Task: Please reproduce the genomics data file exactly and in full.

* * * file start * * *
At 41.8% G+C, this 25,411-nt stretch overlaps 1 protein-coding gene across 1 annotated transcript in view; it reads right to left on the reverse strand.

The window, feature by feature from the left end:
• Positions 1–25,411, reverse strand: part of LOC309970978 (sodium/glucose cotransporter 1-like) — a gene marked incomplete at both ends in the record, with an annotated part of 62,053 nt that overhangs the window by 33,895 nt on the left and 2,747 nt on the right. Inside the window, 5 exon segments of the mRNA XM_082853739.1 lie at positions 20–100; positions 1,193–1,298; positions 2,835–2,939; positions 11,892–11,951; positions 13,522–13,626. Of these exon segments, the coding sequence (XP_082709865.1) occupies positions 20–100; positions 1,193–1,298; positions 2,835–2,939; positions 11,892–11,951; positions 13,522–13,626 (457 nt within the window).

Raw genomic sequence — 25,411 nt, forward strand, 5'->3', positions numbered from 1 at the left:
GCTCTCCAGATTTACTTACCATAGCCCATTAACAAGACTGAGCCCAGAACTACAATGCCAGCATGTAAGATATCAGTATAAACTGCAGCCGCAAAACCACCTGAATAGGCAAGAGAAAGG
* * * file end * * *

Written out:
At 41.8% G+C, this 25,411-nt stretch overlaps 1 protein-coding gene across 1 annotated transcript in view; it reads right to left on the reverse strand.

The window, feature by feature from the left end:
• Positions 1–25,411, reverse strand: part of LOC309970978 (sodium/glucose cotransporter 1-like) — a gene marked incomplete at both ends in the record, with an annotated part of 62,053 nt that overhangs the window by 33,895 nt on the left and 2,747 nt on the right. Inside the window, 5 exon segments of the mRNA XM_082853739.1 lie at positions 20–100; positions 1,193–1,298; positions 2,835–2,939; positions 11,892–11,951; positions 13,522–13,626. Of these exon segments, the coding sequence (XP_082709865.1) occupies positions 20–100; positions 1,193–1,298; positions 2,835–2,939; positions 11,892–11,951; positions 13,522–13,626 (457 nt within the window).

Raw genomic sequence — 25,411 nt, forward strand, 5'->3', positions numbered from 1 at the left:
GCTCTCCAGATTTACTTACCATAGCCCATTAACAAGACTGAGCCCAGAACTACAATGCCAGCATGTAAGATATCAGTATAAACTGCAGCCGCAAAACCACCTGAATAGGCAAGAGAAAGG